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City of Big ShouldersA History of Chicago$
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Robert G. Spinney

Print publication date: 2020

Print ISBN-13: 9781501749599

Published to Cornell Scholarship Online: January 2021

DOI: 10.7591/cornell/9781501749599.001.0001

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Boom, Bust, and Recovery in Early Chicago, 1835–1850

Boom, Bust, and Recovery in Early Chicago, 1835–1850

Chapter:
(p.26) Chapter 3 Boom, Bust, and Recovery in Early Chicago, 1835–1850
Source:
City of Big Shoulders
Author(s):

Robert G. Spinney

Publisher:
Cornell University Press
DOI:10.7591/cornell/9781501749599.003.0003

This chapter looks at the start of construction on the long-anticipated portage canal that would link Chicago with the westward-flowing Des Plaines River in 1836. It mentions Judge Theophilus Smith of the Illinois Supreme Court who predicted that Chicago would boast 20,000 inhabitants in twenty years and 50,000 in fifty years. The chapter describes the enthusiasm of the local residents of Chicago that were wildly optimistic about the town's prospects and their expectation of Chicago to grow quickly into a frontier metropolis. It also talks about the level-headed observers that had every reason to reject the prospects of Chicago dominating the Old Northwest since it was considered small, dirty, and unattractive in 1836. It describes Chicago's winters that were bitter and long, in which the ice closed Lake Michigan to shipping for at least one-third of every year.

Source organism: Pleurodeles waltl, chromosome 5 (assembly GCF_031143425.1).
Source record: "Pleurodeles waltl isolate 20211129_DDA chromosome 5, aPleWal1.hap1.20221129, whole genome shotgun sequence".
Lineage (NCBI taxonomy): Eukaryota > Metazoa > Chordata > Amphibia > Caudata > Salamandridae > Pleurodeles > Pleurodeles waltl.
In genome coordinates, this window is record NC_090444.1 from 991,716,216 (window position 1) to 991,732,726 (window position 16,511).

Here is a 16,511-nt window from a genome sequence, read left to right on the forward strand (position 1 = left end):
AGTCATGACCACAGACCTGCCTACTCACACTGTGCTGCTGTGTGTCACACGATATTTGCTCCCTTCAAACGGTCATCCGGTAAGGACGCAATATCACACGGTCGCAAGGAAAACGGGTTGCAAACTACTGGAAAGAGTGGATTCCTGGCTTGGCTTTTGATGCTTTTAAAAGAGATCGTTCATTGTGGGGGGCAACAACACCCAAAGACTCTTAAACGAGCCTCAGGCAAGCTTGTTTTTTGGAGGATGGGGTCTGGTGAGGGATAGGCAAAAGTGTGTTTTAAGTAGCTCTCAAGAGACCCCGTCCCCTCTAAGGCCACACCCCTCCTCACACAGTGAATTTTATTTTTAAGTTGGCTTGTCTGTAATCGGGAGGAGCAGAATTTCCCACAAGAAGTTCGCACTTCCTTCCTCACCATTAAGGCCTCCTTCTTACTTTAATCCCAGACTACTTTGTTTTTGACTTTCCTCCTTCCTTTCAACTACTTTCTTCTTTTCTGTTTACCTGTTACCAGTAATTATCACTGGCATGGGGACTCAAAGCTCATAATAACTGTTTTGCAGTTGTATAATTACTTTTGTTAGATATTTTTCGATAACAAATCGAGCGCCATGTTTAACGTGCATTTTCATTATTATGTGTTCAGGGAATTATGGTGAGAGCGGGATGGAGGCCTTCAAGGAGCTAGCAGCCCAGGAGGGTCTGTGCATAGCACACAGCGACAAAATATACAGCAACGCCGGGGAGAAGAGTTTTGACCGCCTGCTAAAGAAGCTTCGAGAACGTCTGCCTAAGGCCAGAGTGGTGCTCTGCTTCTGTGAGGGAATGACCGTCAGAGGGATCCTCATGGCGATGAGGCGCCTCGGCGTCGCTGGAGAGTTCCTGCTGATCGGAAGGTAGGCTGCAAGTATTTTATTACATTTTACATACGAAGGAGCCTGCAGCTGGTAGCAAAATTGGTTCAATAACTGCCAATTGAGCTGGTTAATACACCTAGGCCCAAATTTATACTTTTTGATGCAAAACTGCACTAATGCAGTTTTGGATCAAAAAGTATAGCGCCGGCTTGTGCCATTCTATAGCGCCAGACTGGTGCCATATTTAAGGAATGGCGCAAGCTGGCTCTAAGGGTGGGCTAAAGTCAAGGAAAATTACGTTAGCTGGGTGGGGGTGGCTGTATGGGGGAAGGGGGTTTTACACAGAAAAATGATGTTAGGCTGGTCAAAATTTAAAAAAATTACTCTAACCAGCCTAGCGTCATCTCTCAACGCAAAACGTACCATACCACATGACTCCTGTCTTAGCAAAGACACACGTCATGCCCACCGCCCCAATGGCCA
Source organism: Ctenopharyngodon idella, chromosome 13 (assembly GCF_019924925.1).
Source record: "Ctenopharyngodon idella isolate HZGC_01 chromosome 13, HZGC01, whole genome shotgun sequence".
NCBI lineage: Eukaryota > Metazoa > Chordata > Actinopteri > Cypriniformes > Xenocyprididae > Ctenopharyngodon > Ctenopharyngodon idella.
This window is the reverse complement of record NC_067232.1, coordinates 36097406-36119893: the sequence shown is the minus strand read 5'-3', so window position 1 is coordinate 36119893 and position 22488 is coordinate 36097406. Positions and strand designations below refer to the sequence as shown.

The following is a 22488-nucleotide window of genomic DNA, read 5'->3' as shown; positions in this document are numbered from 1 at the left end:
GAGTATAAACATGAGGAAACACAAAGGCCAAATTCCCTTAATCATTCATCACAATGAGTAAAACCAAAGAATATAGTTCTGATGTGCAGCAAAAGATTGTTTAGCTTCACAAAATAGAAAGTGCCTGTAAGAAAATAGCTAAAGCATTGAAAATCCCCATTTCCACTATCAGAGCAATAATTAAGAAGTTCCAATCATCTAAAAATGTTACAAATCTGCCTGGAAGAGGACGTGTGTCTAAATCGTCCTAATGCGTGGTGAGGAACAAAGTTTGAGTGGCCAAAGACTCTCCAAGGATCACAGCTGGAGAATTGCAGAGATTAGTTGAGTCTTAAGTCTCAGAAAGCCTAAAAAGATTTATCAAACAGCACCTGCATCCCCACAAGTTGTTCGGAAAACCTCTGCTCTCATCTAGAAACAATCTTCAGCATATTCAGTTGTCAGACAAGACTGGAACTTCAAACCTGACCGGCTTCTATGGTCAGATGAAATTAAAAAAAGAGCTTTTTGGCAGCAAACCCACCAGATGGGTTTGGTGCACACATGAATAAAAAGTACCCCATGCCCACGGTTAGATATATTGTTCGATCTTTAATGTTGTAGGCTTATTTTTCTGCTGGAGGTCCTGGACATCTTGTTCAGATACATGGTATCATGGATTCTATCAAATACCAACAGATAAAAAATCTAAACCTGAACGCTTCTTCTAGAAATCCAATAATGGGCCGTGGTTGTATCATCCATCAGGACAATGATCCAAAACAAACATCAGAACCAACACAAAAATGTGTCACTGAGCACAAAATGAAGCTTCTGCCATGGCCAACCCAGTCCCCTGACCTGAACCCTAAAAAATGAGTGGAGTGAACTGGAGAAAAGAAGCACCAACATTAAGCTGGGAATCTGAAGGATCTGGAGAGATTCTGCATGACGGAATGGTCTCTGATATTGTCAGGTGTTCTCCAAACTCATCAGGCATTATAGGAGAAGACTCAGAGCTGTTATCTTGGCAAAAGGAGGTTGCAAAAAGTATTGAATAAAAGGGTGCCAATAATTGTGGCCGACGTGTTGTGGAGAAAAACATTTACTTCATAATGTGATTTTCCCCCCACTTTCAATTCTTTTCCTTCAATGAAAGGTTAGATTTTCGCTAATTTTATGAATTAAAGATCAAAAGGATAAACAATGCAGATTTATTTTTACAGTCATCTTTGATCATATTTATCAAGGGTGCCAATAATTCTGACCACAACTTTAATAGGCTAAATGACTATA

Keywords:   Chicago, portage canal, Des Plaines River, Judge Theophilus Smith, frontier metropolis, Old Northwest, Lake Michigan

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